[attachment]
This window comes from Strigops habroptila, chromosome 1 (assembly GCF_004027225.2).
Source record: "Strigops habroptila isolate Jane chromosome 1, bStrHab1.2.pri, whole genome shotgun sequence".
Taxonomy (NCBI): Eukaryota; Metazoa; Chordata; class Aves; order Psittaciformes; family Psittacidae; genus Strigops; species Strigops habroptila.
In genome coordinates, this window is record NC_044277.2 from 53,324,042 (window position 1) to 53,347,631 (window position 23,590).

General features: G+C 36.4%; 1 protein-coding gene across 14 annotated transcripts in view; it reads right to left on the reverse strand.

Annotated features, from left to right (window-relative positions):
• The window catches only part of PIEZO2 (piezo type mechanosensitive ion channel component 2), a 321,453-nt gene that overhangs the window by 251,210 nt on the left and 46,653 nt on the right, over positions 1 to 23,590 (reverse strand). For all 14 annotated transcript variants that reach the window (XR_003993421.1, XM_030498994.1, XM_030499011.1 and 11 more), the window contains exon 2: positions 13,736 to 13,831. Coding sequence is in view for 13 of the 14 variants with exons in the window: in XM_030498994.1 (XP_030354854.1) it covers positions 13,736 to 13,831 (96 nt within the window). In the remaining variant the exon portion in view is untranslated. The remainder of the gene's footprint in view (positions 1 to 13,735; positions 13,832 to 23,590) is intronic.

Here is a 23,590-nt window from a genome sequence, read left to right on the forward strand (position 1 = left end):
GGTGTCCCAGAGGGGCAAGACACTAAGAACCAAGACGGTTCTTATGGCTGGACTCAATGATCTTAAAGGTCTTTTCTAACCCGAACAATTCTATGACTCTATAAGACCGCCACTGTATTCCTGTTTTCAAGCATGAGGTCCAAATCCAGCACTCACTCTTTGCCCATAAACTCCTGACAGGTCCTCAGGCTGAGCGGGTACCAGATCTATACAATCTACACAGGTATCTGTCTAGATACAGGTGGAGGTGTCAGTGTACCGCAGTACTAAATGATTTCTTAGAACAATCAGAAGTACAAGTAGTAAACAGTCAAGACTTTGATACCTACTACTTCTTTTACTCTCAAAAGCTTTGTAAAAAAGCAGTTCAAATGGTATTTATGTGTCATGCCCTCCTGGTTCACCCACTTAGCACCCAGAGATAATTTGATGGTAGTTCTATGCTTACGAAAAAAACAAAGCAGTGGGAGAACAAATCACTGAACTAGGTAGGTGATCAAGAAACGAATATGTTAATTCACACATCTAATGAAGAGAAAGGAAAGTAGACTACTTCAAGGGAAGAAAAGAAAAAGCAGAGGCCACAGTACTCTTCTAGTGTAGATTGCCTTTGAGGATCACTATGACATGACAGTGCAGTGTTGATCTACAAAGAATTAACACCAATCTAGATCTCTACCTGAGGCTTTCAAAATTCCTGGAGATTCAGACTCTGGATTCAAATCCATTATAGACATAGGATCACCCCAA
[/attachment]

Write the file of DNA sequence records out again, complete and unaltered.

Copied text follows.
This window comes from Strigops habroptila, chromosome 1 (assembly GCF_004027225.2).
Source record: "Strigops habroptila isolate Jane chromosome 1, bStrHab1.2.pri, whole genome shotgun sequence".
Taxonomy (NCBI): Eukaryota; Metazoa; Chordata; class Aves; order Psittaciformes; family Psittacidae; genus Strigops; species Strigops habroptila.
In genome coordinates, this window is record NC_044277.2 from 53,324,042 (window position 1) to 53,347,631 (window position 23,590).

General features: G+C 36.4%; 1 protein-coding gene across 14 annotated transcripts in view; it reads right to left on the reverse strand.

Annotated features, from left to right (window-relative positions):
• The window catches only part of PIEZO2 (piezo type mechanosensitive ion channel component 2), a 321,453-nt gene that overhangs the window by 251,210 nt on the left and 46,653 nt on the right, over positions 1 to 23,590 (reverse strand). For all 14 annotated transcript variants that reach the window (XR_003993421.1, XM_030498994.1, XM_030499011.1 and 11 more), the window contains exon 2: positions 13,736 to 13,831. Coding sequence is in view for 13 of the 14 variants with exons in the window: in XM_030498994.1 (XP_030354854.1) it covers positions 13,736 to 13,831 (96 nt within the window). In the remaining variant the exon portion in view is untranslated. The remainder of the gene's footprint in view (positions 1 to 13,735; positions 13,832 to 23,590) is intronic.

Here is a 23,590-nt window from a genome sequence, read left to right on the forward strand (position 1 = left end):
GGTGTCCCAGAGGGGCAAGACACTAAGAACCAAGACGGTTCTTATGGCTGGACTCAATGATCTTAAAGGTCTTTTCTAACCCGAACAATTCTATGACTCTATAAGACCGCCACTGTATTCCTGTTTTCAAGCATGAGGTCCAAATCCAGCACTCACTCTTTGCCCATAAACTCCTGACAGGTCCTCAGGCTGAGCGGGTACCAGATCTATACAATCTACACAGGTATCTGTCTAGATACAGGTGGAGGTGTCAGTGTACCGCAGTACTAAATGATTTCTTAGAACAATCAGAAGTACAAGTAGTAAACAGTCAAGACTTTGATACCTACTACTTCTTTTACTCTCAAAAGCTTTGTAAAAAAGCAGTTCAAATGGTATTTATGTGTCATGCCCTCCTGGTTCACCCACTTAGCACCCAGAGATAATTTGATGGTAGTTCTATGCTTACGAAAAAAACAAAGCAGTGGGAGAACAAATCACTGAACTAGGTAGGTGATCAAGAAACGAATATGTTAATTCACACATCTAATGAAGAGAAAGGAAAGTAGACTACTTCAAGGGAAGAAAAGAAAAAGCAGAGGCCACAGTACTCTTCTAGTGTAGATTGCCTTTGAGGATCACTATGACATGACAGTGCAGTGTTGATCTACAAAGAATTAACACCAATCTAGATCTCTACCTGAGGCTTTCAAAATTCCTGGAGATTCAGACTCTGGATTCAAATCCATTATAGACATAGGATCACCCCAA